December 31, 2003
People collect all kinds of labels for ink, perfumes, syrups, vinegar, mineral water, whiskey, rum, beer, wine, sardines, match boxes, fruit crates and so on. These collections are numerous and sometimes massive, containing twenty, forty or even hundreds of thousands of items. Very few people collect olive oil labels. This is curious, since many olive oil label designs are splendid and resemble images on wine, whiskey, rum, beer and other labels. However, in my opinion, olive oil labels tend to be even classier. The vast majority of those that I have seen suggest superior quality: superbly drawn coats of arms, beautiful women, knights on horses, generals, lions, eagles, griffins, angels, goddesses, chariot scenes, manors, castles and the like. And to emphasize quality even further, liberal use was and still is made of gold and decorative ornaments. Of course, many of these images are created to be distinctive and easily identifiable, which is useful for marketing purposes. Other labels feature a grove scene (olive pickers), olive branches or olive trees, a horse-powered olive press, a large pottery vase, a city scene, a statue, an anchor, a butterfly, an elephant, a dove, a swallow, flowers or a dragon, to mention just a few.
The oldest olive oil label that I am aware of dates from about 1860, according to two different independent sources, and was reportedly used by the private supplier to Napoleon IV. It is a very ornate design consisting of a red and gold coat of arms surrounded by gold scrollwork. All of the gold is in relief. The earliest Italian olive oil label that I have seen dates from 1899, but it is safe to say that Italian producers started using labels long before that. American olive oil labels date back at least to the 1890s, and some of these old designs are strikingly similar to the designs on French olive oil labels of that era, some of which were stone-lithographed. There are probably some very old Spanish and Portuguese olive oil labels as well, but I have not seen any. Nowadays, Italy is definitely leading the way, as Italian artists are creating many excellent, beautiful and intensely interesting designs. One very striking contemporary Italian design shows a monk climbing an olive tree. French, Spanish, Moroccan, Tunisian, Algerian, American and Portuguese producers and packers are using fine designs as well.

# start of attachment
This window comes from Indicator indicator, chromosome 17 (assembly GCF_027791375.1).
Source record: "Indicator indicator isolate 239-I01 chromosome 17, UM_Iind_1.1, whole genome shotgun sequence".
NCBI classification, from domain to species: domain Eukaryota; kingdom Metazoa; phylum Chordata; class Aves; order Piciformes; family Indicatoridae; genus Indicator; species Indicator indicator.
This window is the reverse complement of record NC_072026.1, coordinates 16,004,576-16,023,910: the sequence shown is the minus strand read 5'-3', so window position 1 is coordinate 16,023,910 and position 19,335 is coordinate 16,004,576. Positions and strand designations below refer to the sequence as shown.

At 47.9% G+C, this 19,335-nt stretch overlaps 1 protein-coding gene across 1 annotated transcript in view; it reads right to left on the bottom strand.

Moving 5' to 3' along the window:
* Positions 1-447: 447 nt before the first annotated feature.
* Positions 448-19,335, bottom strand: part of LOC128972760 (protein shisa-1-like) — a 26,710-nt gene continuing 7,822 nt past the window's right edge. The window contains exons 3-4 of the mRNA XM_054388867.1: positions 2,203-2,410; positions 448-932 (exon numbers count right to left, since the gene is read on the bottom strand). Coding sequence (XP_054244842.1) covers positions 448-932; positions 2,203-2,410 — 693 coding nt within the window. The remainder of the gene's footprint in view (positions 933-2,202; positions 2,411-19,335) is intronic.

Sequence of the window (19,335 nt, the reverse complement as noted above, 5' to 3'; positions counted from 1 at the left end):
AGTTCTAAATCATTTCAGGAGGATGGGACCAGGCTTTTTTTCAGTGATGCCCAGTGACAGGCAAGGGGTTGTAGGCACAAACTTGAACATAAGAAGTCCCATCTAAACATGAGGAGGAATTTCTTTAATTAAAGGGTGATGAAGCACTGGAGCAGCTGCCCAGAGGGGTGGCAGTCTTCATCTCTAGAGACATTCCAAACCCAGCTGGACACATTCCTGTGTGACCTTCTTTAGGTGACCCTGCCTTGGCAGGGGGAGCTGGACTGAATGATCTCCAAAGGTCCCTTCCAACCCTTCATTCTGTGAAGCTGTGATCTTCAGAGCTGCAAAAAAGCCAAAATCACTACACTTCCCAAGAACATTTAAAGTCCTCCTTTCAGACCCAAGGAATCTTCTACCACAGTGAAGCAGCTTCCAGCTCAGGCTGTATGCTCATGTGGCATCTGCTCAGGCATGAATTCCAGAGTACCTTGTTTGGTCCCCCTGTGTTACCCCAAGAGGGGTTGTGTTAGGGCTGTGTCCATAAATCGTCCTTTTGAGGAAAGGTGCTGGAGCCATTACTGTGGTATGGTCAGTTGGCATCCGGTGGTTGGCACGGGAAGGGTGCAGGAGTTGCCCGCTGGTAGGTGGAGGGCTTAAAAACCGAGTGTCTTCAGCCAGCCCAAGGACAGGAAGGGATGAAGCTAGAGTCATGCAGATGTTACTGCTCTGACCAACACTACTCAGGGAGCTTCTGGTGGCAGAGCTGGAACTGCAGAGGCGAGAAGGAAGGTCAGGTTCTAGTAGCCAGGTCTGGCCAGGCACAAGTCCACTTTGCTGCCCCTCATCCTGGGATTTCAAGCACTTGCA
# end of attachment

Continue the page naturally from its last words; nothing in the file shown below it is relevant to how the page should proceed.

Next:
Most of us probably associate olive oil with cooking. However, in North America at least, olive oil has been sold in pharmacies for medicinal purposes since the early part of this century, and some of the labels are quite attractive, especially the older ones, some depicting an olive branch with gold olives, others a red cross and scrollwork. In Israel, olive oil is used for sacramental purposes as well. Some of the labels in question depict religious artifacts, such as an ancient oil lamp.
I believe that olive oil labels offer some very fine artwork that has not received due attention.
Mark Wickens has a collection of about 1,300 different labels. He would like to correspond with other olive oil label collectors for the purpose of swapping labels or information, or with anyone else who might be willing to trade olive oil labels for other items. contact at email@example.com or Website: http://pages.infinit.net/wickens/